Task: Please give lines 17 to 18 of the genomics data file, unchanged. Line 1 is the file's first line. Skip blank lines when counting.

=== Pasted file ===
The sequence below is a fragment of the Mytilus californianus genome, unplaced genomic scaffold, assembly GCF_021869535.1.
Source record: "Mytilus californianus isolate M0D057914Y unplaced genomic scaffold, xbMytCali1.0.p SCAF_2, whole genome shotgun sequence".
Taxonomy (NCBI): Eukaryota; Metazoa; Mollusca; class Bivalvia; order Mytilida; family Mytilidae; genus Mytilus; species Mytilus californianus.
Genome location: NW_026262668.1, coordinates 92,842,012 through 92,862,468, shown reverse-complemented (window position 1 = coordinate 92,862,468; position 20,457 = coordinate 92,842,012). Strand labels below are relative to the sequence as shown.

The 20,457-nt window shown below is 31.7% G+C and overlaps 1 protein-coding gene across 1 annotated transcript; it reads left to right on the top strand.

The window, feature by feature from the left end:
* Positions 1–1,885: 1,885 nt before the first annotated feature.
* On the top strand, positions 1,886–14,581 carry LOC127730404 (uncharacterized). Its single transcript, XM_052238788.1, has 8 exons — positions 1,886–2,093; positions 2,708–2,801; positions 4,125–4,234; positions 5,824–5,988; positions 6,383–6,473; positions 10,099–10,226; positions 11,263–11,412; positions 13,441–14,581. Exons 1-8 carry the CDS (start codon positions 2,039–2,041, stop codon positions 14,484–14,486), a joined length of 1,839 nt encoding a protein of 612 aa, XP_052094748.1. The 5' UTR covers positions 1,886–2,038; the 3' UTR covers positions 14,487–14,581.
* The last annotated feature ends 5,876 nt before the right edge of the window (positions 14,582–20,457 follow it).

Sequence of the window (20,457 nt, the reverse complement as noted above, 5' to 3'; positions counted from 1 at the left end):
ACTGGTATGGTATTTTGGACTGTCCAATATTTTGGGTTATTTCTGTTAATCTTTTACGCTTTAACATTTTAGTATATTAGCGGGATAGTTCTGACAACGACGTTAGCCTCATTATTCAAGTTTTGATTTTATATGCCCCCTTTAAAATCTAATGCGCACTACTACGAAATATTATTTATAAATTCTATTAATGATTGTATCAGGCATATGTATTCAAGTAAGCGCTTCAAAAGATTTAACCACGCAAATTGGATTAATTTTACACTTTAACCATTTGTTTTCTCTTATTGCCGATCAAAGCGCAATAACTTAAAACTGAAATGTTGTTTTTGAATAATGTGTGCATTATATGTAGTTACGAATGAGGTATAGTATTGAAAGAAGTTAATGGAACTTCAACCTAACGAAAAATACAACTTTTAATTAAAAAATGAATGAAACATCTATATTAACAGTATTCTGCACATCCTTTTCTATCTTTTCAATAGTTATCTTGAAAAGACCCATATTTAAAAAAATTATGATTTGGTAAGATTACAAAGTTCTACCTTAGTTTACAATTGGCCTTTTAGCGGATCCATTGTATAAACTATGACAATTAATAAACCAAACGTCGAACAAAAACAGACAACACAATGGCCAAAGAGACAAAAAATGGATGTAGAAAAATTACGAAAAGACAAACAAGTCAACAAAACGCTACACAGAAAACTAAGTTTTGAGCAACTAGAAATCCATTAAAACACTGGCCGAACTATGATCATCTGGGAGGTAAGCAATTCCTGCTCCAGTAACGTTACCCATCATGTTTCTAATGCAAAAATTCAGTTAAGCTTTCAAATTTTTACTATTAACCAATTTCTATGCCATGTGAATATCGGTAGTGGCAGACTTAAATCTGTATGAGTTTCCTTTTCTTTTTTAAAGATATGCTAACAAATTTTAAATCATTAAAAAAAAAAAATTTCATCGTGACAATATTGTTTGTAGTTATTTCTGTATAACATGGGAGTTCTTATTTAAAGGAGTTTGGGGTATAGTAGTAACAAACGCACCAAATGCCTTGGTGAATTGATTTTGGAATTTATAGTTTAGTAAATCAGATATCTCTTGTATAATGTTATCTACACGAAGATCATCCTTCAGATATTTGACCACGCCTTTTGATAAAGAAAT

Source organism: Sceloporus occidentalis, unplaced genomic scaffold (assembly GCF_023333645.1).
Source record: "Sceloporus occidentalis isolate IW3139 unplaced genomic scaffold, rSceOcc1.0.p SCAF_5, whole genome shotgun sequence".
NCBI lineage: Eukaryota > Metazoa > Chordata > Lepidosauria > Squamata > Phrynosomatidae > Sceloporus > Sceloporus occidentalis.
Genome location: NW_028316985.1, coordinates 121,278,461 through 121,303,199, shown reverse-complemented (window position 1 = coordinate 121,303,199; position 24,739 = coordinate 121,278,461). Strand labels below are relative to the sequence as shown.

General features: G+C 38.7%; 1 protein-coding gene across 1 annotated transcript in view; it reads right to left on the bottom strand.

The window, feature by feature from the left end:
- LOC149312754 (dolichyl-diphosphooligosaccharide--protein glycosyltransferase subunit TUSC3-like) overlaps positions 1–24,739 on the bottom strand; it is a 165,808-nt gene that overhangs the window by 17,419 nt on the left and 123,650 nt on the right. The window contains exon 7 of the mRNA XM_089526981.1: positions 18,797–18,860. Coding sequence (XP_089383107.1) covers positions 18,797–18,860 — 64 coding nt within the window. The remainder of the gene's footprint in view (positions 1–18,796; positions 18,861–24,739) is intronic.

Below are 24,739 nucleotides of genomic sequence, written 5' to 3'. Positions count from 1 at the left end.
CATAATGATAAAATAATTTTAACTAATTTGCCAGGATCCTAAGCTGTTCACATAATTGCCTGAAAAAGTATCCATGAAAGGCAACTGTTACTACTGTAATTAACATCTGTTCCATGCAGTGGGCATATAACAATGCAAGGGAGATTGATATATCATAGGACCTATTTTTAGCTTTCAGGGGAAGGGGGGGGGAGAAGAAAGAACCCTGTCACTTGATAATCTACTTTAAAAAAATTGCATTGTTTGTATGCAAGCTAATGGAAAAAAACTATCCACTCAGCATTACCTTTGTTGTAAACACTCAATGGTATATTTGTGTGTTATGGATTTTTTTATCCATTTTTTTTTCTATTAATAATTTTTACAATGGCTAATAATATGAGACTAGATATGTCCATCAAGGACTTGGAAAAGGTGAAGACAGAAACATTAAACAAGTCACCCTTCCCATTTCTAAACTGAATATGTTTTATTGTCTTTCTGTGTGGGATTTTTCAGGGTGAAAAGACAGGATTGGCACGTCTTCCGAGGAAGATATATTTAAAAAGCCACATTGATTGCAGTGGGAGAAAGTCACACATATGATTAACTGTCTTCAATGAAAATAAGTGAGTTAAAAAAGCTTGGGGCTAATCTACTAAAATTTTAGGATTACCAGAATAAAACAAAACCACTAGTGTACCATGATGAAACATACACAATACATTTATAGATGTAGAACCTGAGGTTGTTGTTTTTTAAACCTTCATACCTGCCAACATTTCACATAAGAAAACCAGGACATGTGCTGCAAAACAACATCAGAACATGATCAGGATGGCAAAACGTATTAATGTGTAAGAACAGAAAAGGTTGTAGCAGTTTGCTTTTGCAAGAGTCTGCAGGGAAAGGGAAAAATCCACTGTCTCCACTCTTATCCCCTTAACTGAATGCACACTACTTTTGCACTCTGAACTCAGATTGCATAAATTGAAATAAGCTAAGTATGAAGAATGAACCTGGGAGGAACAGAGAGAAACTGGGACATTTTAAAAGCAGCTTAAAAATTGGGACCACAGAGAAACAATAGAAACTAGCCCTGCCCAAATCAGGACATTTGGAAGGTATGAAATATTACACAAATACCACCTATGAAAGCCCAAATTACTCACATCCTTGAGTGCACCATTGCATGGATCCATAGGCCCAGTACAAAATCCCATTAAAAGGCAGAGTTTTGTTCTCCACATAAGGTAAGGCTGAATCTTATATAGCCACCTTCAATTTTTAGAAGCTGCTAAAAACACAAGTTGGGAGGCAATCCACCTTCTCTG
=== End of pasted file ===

The window, feature by feature from the left end:
- LOC149312754 (dolichyl-diphosphooligosaccharide--protein glycosyltransferase subunit TUSC3-like) overlaps positions 1–24,739 on the bottom strand; it is a 165,808-nt gene that overhangs the window by 17,419 nt on the left and 123,650 nt on the right. The window contains exon 7 of the mRNA XM_089526981.1: positions 18,797–18,860. Coding sequence (XP_089383107.1) covers positions 18,797–18,860 — 64 coding nt within the window. The remainder of the gene's footprint in view (positions 1–18,796; positions 18,861–24,739) is intronic.